Our resolution of the question concerning the jurisdiction of the federal courts over the subject matter of the instant dispute does not completely dispose of the question of this court's jurisdiction to hear the plaintiff's appeal. This is so because, as noted above, the plaintiff appeals from the magistrate's order denying the plaintiff's post-judgment motion for a new trial and the denial of a Rule 59 post-judgment motion is not normally an appealable order. However, this court fashioned an exception to this sometimes harsh rule in Hennessy v. Schmidt, 583 F.2d 302 (7th Cir. 1978), where the court stated:

"The general practice now followed in the appellate courts, when an appeal is mistakenly taken from the order denying the motion for a new trial when it should have been from the judgment, is to 'regard the error as harmless and treat the appeal as taken from the judgment.' 6A Moore's Federal Practice, p 59.15. We now ... adopt the general rule as stated above, subject to the following qualifications: the judgment from which the appellant intended to appeal must be final; it must be clear what judgment is involved; the motion and appeal must have been timely made; and there must be no prejudice to the other party."

583 F.2d at 306 (footnotes omitted).

Thus, Hennessy demands that where, as in the instant case, an appeal is mistakenly taken from the order denying the plaintiff's motion for a new trial, the error is harmless and we will treat the appeal as taken from the final judgment. Moreover, since, as in Hennessy, there has been no unfair surprise or other hardship in this case, in fact the parties have briefed the issue, the defendant has suffered no harm from the plaintiff's error and will not be prejudiced by our hearing this appeal. Since the plaintiff's appeal is governed by the Hennessy rule, his error in appealing from the magistrate's denial of his motion for a new trial is harmless error. Therefore, we hold that since the magistrate had subject matter jurisdiction to decide whether Crowel had an enforceable interest in the real estate and because the plaintiff satisfied the Hennessy requirements, we will now address the merits of the plaintiff's appeal from the magistrate's order granting the defendant's motion for summary judgment.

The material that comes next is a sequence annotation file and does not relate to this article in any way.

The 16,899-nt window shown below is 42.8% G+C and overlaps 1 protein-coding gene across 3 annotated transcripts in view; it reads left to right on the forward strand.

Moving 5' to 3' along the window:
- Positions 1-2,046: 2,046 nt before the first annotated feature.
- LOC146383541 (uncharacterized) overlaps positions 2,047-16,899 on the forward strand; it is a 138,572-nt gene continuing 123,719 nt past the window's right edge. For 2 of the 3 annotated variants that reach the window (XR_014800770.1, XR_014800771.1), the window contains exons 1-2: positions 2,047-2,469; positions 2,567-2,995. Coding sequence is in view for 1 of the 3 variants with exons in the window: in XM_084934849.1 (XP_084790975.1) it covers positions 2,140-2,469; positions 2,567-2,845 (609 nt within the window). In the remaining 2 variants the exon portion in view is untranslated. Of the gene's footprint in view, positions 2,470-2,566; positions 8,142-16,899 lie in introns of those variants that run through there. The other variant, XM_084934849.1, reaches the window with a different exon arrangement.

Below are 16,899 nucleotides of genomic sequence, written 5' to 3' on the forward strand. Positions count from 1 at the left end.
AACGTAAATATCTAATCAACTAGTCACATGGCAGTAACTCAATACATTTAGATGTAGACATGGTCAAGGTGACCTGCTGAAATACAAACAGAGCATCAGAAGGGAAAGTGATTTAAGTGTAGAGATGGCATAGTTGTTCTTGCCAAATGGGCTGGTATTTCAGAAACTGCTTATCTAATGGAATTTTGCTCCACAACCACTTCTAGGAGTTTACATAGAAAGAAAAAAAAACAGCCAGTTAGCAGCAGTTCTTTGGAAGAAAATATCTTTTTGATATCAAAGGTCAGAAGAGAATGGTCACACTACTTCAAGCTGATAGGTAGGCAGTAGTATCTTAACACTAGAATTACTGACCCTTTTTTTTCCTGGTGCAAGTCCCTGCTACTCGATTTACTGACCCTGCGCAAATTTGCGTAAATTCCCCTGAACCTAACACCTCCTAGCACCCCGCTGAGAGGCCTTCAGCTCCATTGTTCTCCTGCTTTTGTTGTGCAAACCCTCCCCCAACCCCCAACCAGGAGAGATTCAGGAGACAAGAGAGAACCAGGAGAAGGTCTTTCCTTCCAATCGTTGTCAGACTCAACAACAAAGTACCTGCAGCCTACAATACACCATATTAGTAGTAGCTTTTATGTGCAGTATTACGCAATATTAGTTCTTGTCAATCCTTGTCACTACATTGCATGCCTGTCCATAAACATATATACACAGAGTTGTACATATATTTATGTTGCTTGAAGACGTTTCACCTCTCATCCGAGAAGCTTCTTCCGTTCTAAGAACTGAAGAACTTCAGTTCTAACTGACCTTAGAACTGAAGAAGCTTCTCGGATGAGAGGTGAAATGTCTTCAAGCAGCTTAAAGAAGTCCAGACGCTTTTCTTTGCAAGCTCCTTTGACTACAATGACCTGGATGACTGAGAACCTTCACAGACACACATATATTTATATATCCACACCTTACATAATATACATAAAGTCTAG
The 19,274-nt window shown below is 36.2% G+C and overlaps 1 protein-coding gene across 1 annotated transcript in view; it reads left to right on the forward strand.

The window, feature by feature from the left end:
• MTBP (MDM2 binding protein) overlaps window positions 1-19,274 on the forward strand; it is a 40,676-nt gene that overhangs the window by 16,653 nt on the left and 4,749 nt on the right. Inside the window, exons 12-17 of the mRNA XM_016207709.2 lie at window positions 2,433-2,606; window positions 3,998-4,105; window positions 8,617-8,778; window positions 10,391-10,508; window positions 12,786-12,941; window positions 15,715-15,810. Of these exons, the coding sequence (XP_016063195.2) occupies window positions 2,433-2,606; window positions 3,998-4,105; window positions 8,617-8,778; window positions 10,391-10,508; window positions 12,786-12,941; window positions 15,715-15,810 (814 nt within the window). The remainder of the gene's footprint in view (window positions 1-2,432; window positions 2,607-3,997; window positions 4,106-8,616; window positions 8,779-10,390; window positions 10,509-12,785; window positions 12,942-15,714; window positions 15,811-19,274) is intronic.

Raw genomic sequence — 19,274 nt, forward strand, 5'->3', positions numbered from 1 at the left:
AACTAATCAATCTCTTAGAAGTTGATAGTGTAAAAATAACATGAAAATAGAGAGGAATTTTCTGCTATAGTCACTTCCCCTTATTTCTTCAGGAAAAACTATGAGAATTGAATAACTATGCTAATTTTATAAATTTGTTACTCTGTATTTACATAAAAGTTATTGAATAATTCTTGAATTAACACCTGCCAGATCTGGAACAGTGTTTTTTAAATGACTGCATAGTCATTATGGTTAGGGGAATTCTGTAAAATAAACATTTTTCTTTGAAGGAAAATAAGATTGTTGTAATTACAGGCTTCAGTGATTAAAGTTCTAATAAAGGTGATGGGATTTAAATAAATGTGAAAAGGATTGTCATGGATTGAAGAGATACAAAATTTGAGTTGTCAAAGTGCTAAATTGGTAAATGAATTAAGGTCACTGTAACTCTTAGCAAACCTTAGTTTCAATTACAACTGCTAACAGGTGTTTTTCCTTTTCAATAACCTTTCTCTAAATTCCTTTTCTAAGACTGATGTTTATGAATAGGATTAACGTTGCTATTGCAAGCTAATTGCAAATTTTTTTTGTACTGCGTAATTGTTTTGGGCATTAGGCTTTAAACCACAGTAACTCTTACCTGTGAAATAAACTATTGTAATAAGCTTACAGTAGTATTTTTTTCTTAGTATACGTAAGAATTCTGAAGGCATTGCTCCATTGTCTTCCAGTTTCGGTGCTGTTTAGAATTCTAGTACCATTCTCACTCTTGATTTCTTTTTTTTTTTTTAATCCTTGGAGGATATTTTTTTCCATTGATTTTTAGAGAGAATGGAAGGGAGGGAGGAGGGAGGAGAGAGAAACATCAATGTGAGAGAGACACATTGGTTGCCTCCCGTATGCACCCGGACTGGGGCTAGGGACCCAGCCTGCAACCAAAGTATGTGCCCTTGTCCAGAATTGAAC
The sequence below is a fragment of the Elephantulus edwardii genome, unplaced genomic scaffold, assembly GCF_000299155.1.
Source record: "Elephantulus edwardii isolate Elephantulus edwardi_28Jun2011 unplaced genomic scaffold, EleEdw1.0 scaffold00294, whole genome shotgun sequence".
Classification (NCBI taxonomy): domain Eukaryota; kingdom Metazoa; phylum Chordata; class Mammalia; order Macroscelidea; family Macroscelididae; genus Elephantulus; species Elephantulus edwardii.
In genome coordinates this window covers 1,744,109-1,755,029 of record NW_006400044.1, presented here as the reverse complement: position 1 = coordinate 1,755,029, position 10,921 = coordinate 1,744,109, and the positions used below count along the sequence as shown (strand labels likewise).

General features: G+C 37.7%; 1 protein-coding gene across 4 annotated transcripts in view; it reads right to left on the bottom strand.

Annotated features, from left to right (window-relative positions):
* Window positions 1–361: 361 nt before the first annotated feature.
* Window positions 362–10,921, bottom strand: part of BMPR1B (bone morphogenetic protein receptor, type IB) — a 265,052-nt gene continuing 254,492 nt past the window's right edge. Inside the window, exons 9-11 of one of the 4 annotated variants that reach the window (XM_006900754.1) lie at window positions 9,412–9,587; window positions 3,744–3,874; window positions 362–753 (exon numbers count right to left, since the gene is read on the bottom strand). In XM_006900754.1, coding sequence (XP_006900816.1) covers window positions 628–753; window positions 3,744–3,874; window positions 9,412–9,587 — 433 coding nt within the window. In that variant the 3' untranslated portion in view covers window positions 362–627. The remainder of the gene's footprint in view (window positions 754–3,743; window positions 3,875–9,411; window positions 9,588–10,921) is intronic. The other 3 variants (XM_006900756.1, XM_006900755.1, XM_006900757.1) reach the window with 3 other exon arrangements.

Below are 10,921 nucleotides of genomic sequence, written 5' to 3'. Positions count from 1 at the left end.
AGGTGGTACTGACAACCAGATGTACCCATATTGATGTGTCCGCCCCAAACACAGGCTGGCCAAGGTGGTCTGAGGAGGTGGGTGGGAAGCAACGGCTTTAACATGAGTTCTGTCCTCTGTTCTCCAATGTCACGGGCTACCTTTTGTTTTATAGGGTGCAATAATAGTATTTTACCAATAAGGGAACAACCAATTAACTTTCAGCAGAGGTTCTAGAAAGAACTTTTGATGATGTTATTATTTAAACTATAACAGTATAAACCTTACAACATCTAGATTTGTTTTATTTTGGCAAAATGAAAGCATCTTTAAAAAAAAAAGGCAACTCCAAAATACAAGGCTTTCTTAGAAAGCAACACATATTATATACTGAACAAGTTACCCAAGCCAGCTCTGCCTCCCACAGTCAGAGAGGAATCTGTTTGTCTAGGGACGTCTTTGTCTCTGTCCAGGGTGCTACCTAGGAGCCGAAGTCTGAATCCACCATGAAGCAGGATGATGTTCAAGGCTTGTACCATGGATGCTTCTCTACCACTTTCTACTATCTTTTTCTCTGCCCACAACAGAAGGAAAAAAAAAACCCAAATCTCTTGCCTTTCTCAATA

In ruling on the parties' cross-motions for summary judgment, the magistrate stated:

"The Court, having thoroughly reviewed the pleadings, briefs, depositions, affidavits and exhibits submitted on the current motions, finds that there is but a single issue of law presented, the resolution of which will be dispositive of this cause of action: whether or not the Letter of Direction issued to the Veterans Administration by the Paymasters constituted a valid assignment to Crowel of rights and obligations under the subject Installment Contract for Sale of Real Estate."

The magistrate went on to analyze whether, under Indiana law, the Paymasters' Letter of Direction to the Veterans Administration was sufficient to convey the Paymasters' equitable interest in the real estate to Crowel. The magistrate concluded that "the ambiguous language of the Letter coupled with the actions of the plaintiff [Crowel] and Paymaster indicate that the Letter was considered as nothing more than a tentative proceeding in expectation of an assignment." The magistrate further analyzed Crowel's deposition and concluded:

"Crowel's repeated mention at deposition of (1) setting up a date and place for closing, (2) expecting the Veterans Administration to set up an escrow account, and (3) trying to contact the Paymasters in order to 'complete this' sale, evidences his intention that proceedings in addition to the execution of the Letter of Direction were necessary to consummate the sale of the subject real estate.